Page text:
According to a recent Gallup poll, 13% of people who own stocks say they have little-to-no tolerance for significant market declines. That's shocking, because stocks decline significantly all the time. Even more shocking is that Gallup defined "significant" as a drop of 5% to 10%, which could better be described as "the kind of thing that will likely happen several times a year for as long as you own stocks."
People talk a lot about the huge fees charged by investment managers. Consultants at IBM once calculated that fees paid for investment products underperforming their benchmark exceeds half a trillion dollars per year. In GDP terms that would be the 22nd largest country in the world, in between Sweden and Poland. The People's Republic of Expensive Advice.
But the biggest investment fees are intangible. They're the ones you pay through anxiety and uncertainty. An iron rule of life is that if you want something nice, you have to pay for it. In stock investing this goes beyond paying an investment manager. You, the investor, have to be willing to put up with market declines. That's the admission fee for long-term returns. You actually get this bill in the mail, but it doesn't look like an invoice; it's an account statement showing your portfolio is worth less than last month and no exact timeline of a rebound. It's a mental surcharge that you pay with cortisol rather than cash.
What we're seeing in the last few months are these bills coming due. People either didn't know they would get a bill, or have sticker shock over how high it is. Yeah, they paid their advisor a cover charge. But now they realize drinks still cost $14. They wanted high returns without much effort, which is an idea capitalism smashes with a vengeance.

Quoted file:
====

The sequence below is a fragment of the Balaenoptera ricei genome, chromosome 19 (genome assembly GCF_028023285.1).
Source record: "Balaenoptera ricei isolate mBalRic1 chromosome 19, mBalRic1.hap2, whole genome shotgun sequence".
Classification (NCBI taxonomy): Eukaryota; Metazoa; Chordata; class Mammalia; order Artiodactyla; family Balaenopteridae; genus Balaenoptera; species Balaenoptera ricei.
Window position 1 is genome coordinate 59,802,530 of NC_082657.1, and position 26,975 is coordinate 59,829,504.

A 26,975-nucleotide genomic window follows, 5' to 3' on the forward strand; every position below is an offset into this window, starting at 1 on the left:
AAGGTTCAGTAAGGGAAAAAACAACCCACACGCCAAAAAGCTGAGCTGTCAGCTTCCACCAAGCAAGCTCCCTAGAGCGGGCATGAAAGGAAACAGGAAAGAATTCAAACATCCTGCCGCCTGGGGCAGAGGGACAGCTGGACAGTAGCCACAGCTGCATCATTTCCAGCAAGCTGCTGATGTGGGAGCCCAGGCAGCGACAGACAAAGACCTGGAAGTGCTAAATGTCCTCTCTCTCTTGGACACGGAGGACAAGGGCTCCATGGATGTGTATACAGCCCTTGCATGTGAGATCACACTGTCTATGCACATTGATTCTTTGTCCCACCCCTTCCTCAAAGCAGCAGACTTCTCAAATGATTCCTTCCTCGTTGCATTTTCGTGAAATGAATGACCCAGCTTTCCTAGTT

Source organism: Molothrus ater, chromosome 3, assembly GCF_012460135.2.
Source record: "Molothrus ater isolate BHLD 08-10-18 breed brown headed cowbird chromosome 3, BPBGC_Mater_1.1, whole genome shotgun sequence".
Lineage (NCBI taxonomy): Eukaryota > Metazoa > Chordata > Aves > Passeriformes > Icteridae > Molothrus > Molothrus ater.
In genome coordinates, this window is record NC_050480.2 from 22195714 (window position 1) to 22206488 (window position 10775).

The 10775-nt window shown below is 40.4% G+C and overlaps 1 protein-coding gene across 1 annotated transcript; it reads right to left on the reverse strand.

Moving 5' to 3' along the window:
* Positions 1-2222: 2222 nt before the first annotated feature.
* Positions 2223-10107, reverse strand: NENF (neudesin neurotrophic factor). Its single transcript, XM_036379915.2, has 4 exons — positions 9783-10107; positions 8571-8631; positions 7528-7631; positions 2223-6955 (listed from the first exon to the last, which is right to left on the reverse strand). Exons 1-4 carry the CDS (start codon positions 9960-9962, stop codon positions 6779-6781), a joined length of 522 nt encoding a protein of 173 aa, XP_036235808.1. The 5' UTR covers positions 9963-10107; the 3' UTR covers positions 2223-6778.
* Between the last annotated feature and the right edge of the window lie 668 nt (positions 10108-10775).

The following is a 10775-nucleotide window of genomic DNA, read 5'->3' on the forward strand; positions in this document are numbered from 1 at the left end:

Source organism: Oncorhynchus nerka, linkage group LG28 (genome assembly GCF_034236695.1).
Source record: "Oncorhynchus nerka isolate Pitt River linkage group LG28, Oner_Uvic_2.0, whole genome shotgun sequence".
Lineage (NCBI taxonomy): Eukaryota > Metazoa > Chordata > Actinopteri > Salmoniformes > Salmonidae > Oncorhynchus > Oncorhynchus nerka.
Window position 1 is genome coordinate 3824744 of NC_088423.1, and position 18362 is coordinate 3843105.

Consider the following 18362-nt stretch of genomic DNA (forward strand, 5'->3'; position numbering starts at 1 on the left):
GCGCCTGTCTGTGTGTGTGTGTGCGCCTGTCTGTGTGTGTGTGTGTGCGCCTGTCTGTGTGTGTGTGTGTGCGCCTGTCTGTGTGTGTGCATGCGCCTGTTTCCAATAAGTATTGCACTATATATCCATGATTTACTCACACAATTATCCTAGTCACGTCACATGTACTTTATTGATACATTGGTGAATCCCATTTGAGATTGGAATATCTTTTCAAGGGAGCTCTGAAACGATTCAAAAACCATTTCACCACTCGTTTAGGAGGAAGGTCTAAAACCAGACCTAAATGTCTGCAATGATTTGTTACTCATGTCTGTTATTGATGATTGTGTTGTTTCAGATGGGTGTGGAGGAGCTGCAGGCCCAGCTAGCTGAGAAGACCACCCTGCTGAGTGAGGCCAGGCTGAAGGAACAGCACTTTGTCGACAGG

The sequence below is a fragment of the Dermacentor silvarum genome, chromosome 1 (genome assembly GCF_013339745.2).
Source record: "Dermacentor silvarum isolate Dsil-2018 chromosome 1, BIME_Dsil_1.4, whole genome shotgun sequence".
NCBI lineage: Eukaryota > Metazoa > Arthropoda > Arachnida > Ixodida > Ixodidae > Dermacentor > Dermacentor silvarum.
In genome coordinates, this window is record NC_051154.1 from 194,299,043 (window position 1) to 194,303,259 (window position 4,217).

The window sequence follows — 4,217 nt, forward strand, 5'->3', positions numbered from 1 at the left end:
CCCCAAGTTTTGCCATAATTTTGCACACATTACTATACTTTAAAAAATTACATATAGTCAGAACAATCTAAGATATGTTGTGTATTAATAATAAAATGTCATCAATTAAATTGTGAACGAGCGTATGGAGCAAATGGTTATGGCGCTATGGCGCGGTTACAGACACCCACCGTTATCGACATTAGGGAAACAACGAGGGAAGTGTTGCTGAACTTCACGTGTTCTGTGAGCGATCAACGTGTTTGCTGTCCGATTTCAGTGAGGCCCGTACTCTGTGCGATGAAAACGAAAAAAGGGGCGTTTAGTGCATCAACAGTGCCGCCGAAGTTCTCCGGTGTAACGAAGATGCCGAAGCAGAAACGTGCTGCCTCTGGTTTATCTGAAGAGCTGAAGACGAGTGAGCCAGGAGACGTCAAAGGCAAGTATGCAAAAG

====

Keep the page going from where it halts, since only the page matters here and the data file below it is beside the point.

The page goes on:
People who fight these bills consistently lose. As stocks were crashing in 2009 Charlie Munger was asked how stock investors can avoid big declines. He responded:
It's in the nature of stock markets to go way down from time to time. There's no system to avoid bad markets. You can't do it unless you try to time the market, which is a seriously dumb thing to do. Conservative investing with steady savings without expecting miracles is the way to go.
My friend Michael Batnick also put it well this week:
As you're probably painfully aware, the S&P 500 hasn't made any progress over the last two years. If you're feeling a little frustrated, I have some bad news for you, this is how stocks work. The stock market doesn't owe you anything. It doesn't care that you're about to retire. It doesn't care that you're funding your child's education. It doesn't care about your wants and needs or your hopes and dreams.
I absolutely believe that stocks are the best game in town. I don't think there is a better way for the average investor to grow their wealth. However, this is called investing and the price of admission is gut wrenching drawdowns and sometimes years and years with nothing to show for it. If you can accept that this is the way things work, you can be an enormously successful investor.
The last part is the most important. The good news is that these bills are well worth paying. Paying them is how wealth is accumulated over time. Responding to market declines with composure is what separates good investors from burned investors. So, chin up. None of this should be too depressing. Realizing that dealing with these moments are what pays off in the long run makes enduring them that much easier.